Search results

1 – 3 of 3
Article
Publication date: 30 December 2021

Melanie Florence Boninsegni, Abhijit Roy, Marat Bakpayev, Smriti Kumar, Jean-Paul Peronard and Thomas Reimer

Fourth Industrial Revolution (IR 4.0) technologies have strong potential to affect consumer well-being, positively or negatively, so the current paper aims to review…

Abstract

Purpose

Fourth Industrial Revolution (IR 4.0) technologies have strong potential to affect consumer well-being, positively or negatively, so the current paper aims to review potential opportunities and threats that these technologies represent for consumers in several core economic sectors: health care, education, financial services, manufacturing and retailing.

Design/methodology/approach

This paper proposes a conceptual framework for how IR 4.0 technologies affect consumer well-being in five representative sectors: health care, education, financial services, manufacturing and retailing. The authors argue that the potential transformations of these specific sectors, facilitated by these technologies, may have profound effects on consumer well-being, with urgent public policy implications.

Findings

Emerging technologies, such as artificial intelligence, robotics, the Internet of Things, three-dimensional printing, machine learning and blockchain, provide customers with novel approaches toward decisions regarding health, education, finances and other fundamental parts of their lives. The organizations that provide these services, such as hospitals, universities and banks, actively adopt the innovations offered by IR 4.0. These evolving and disruptive technologies thus are changing reality for consumers and providers.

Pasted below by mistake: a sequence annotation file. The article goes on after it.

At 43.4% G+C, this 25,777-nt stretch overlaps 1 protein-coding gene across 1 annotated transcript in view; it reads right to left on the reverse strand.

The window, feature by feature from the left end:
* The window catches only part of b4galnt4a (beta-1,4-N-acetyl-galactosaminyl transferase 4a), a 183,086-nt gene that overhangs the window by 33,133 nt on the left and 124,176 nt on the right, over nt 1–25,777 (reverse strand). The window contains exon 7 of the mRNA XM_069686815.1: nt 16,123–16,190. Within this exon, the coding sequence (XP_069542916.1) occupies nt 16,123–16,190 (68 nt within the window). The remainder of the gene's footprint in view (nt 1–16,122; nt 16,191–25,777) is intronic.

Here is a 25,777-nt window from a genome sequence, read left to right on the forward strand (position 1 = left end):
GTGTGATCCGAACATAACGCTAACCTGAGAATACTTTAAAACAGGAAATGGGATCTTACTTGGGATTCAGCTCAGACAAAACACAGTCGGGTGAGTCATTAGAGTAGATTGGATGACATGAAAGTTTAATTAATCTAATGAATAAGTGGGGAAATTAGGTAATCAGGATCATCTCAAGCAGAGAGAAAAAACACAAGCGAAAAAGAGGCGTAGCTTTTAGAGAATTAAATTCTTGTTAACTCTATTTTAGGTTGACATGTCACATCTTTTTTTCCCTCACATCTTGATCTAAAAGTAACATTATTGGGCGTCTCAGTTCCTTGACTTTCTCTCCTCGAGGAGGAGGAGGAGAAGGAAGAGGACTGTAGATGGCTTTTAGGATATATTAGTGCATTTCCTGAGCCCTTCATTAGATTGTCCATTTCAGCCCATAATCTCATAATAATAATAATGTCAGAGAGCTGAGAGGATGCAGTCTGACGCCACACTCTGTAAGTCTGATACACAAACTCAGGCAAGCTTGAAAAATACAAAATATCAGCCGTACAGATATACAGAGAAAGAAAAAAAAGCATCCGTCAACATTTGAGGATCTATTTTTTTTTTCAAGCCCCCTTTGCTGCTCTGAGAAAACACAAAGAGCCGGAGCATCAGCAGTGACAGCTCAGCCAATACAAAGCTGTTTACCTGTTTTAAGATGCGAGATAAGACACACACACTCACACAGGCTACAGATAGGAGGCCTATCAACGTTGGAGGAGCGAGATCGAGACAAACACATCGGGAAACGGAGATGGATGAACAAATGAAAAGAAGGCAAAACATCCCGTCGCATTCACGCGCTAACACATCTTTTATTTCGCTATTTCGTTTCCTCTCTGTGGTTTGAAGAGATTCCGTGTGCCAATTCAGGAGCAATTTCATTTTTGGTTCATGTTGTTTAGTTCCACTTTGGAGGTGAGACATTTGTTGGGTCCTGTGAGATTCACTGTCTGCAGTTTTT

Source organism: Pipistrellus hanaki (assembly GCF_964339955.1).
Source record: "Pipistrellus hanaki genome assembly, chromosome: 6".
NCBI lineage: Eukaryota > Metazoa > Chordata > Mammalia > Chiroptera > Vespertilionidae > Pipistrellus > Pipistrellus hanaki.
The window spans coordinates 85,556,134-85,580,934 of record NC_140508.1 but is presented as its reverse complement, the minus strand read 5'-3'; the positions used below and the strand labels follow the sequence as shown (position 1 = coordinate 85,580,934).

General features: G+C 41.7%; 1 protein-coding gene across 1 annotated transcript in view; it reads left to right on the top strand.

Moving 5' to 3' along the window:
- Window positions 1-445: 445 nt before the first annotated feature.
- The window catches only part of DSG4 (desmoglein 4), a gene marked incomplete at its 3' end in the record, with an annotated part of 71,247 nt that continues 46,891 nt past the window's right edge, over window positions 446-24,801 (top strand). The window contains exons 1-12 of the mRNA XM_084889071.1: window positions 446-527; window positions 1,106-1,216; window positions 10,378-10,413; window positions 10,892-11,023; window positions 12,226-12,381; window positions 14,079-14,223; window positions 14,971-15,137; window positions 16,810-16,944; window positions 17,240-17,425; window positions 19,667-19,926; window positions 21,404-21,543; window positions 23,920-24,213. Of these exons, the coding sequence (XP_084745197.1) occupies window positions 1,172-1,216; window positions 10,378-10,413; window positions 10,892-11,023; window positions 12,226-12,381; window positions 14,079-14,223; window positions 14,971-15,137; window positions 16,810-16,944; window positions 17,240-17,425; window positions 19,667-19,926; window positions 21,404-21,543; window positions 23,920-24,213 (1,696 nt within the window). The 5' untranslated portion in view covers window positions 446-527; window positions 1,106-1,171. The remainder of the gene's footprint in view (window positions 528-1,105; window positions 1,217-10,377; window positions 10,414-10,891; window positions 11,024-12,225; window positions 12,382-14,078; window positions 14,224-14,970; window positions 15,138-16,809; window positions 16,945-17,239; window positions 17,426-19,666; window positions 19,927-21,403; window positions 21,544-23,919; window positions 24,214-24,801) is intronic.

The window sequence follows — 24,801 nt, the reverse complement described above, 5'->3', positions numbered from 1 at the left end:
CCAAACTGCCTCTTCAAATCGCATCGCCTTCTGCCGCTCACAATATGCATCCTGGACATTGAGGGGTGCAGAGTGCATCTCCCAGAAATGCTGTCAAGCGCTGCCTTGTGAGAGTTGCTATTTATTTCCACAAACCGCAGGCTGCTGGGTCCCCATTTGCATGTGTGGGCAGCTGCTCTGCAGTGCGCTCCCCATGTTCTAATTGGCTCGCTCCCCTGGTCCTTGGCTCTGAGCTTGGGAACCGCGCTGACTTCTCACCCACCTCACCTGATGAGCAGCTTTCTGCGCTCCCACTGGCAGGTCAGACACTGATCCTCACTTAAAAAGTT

Originality/value

This paper proposes some novel public policy implications of IR 4.0 technologies for consumer well-being, and it outlines further research directions that can enhance understanding of relevant technologies and the consequences of their use for society.

Details

Digital Policy, Regulation and Governance, vol. 24 no. 1
Type: Research Article
ISSN: 2398-5038

Keywords

Article
Publication date: 10 June 2020

Denni Arli, Patrick van Esch, Marat Bakpayev and Andrea Laurence

In this study, we focus on consumer perceptions of cryptocurrencies. We hypothesize that knowledge of cryptocurrencies, trust in government, and the speed of transactions…

2807

Abstract

Purpose

In this study, we focus on consumer perceptions of cryptocurrencies. We hypothesize that knowledge of cryptocurrencies, trust in government, and the speed of transactions are the main factors contributing to consumers' trust in cryptocurrencies.

Design/methodology/approach

451 MTurk workers, a convenient sample incentivized with a small monetary payment, participated in a cross-sectional online study with cryptocurrencies serving as the focal product category.

Findings

We obtained support for our hypothesized notion that knowledge of cryptocurrencies, trust in government, and the speed of transactions are the main factors contributing to consumers' trust in cryptocurrencies. Our research makes several important theoretical contributions. First, we demonstrate that consumers who understand and know how cryptocurrencies work are more likely to trust and invest in the currency. Next, we demonstrate that consumers are more likely to trust cryptocurrencies and their peer-to-peer transactions if, preferably, they take place via a central issuer and are regulated by their respective governments.

Originality/value